Redistricting

“Redistricting” What Nevadans Need To Be Talking About!

Before I get into my commentary on this, I’d like to provide you with the definition of “Gerrymandering” as defined on Wikipedia. This word best describes the process following the U.S. Census work; conducted every 10 years

Gerrymandering:

“is a form of boundary delimitation (redistricting) in which electoral district or constituency boundaries are deliberately modified for electoral purposes, thereby producing a contorted or unusual shape. The resulting district is known as a gerrymander; however, that word can also refer to the process.

Gerrymandering may be used to achieve desired electoral results for a particular party, or may be used to help or hinder a particular group of constituents, such as a political, racial, linguistic, religious or class group.

When used to allege that a given party is gaining disproportionate power, the term gerrymandering has negative connotations. However, a gerrymander may also be used for purposes that some perceive as positive, notably in US federal voting district boundaries which produce a proportion of constituencies with an African-American or other minority in the majority (these are thus called “minority-majority districts”).”

Lets rewind to the year 2001, when I participated and worked on the redistricting efforts at the Nevada State Legislature. What many folks may not know is that “Districts” including, but not limited to Legislative Districts, Congressional Districts, City Council Districts, School Board Districts, County Commission Districts, and others are decided by State Lawmakers. This means that your State Senate and State Assembly ultimately decide how each district will look for the next 10 years. Let me tell you that this process is not only complex, cumbersome, and insanely tedious, but it’s VERY political.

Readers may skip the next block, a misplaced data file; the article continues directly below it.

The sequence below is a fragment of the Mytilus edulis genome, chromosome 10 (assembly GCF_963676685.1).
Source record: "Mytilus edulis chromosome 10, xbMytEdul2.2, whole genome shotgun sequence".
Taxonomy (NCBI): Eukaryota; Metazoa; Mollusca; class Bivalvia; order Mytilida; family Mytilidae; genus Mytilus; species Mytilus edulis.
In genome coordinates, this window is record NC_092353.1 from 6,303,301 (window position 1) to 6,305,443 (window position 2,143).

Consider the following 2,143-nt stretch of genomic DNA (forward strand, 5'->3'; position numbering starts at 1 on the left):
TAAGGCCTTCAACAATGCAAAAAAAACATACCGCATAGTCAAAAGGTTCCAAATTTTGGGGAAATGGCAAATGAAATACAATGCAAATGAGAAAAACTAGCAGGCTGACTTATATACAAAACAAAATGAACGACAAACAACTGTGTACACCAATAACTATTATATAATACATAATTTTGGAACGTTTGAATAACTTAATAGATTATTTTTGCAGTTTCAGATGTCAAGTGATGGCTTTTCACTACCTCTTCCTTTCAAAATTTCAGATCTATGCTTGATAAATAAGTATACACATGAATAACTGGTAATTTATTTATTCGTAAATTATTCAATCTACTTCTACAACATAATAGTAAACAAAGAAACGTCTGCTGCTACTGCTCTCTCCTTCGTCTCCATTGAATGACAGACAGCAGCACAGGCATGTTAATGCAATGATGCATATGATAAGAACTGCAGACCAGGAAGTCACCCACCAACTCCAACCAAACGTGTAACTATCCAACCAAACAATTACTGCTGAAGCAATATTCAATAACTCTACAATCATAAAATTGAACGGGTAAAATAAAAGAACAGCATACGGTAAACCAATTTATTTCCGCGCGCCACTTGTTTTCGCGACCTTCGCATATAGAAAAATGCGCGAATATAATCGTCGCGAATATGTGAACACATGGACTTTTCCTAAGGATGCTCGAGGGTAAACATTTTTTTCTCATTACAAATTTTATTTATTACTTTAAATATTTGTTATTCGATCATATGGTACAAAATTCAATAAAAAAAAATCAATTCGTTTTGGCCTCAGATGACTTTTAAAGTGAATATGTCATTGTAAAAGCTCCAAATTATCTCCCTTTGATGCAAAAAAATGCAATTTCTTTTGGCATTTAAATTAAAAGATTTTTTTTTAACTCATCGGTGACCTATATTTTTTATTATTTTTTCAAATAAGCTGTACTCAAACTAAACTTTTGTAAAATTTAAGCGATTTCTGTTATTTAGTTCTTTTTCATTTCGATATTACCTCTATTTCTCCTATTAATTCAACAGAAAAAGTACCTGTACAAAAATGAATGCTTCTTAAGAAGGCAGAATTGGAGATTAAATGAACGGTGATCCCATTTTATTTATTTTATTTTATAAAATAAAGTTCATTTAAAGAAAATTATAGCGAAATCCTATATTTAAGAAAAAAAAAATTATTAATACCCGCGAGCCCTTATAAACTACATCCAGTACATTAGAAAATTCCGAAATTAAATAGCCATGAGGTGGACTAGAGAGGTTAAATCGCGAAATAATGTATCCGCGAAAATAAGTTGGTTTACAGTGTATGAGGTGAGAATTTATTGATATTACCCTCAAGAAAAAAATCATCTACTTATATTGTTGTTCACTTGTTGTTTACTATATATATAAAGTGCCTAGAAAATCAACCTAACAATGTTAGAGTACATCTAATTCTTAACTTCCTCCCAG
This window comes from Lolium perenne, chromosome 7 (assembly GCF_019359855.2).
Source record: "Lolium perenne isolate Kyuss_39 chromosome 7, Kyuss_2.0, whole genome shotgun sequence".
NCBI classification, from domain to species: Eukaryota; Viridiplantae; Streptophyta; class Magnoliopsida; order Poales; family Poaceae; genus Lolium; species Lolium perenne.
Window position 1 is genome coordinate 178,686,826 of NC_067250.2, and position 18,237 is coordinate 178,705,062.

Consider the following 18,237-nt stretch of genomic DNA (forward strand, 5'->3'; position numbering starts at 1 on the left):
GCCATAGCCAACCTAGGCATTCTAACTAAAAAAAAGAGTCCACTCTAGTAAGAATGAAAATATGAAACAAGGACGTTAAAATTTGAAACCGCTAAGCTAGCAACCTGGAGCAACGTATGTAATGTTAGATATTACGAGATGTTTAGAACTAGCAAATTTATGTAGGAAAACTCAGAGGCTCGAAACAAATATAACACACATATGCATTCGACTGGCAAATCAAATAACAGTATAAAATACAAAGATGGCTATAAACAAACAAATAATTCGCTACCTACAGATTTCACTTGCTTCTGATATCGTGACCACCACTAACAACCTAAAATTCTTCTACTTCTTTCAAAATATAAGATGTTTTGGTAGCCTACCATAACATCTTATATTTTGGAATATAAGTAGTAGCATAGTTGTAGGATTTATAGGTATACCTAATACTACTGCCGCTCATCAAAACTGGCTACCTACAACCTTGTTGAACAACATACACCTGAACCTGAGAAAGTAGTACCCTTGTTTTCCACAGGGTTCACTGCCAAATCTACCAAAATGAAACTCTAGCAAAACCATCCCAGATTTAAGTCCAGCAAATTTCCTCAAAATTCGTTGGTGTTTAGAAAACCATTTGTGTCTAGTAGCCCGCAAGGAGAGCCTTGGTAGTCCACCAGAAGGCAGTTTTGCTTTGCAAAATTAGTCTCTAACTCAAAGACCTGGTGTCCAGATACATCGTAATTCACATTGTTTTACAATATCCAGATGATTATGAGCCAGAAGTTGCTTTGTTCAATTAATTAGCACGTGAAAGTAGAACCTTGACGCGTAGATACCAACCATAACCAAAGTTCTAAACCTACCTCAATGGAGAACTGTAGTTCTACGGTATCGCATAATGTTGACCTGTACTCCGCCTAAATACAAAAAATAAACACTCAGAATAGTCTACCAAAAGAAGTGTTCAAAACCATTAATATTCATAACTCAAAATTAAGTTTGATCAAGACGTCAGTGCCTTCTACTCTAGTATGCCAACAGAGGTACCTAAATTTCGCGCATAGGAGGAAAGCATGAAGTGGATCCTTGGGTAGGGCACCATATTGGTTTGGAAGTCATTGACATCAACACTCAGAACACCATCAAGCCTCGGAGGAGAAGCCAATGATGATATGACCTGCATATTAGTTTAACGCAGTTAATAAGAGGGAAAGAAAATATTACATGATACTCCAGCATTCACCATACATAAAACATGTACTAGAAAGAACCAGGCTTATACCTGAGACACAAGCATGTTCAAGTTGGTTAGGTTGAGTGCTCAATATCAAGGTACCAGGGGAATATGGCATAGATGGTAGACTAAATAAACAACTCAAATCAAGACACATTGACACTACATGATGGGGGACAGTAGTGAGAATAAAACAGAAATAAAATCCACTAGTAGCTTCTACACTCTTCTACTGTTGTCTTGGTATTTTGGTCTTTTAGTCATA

Having said that, if you’re a Republican in Nevada right now and you care about where the state is heading–you may want to be looking into how you can help with redistricting efforts next year. In the interim you should be worried about the fact that Republicans will most likely not control the Nevada State Assembly, and though we’ve got an outside shot at taking back the Nevada State Senate and if trends remain the same we’ll have another GOP Governor–our big problem is that Democrats in the State Assembly can do a lot of damage to our redistricting prospects.

Not to bring you doom and gloom, but having been involved in this process 10 years ago I know it’s tough! Having a “balance of power” in Nevada is very important to the citizens of the state. Even if we win the Governor’s race and Brian Sandoval becomes the next Chief Executive of our state–Sandoval may be facing a veto-proof majority of Democrats in the State Assembly. So, if history tells us anything the Democrats may do what they did 10 years ago and “Gerrymander” district boundaries so folks like Shelley Berkley can forever hold onto her Congressional seats, and draw the State Assembly lines as such to not allow a Republican to get elected in much of the Greater Las Vegas area; we’re in trouble!

What do we do?

My advise right now would be to work your neighborhoods, talk to your friends, and do what you can to elect some Republicans in Nevada’s State Assembly Districts. If we can pick-up a few seats in the State Assembly it will give us a much better chance at a fair and equitable redistricting process. If Republicans however, decide to remain complacent and fail to get out the vote this November–we’ll be looking at 10 more years of Legislative Democratic rule.

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Sunday, September 12th, 2010 Nevada, Politics No Comments
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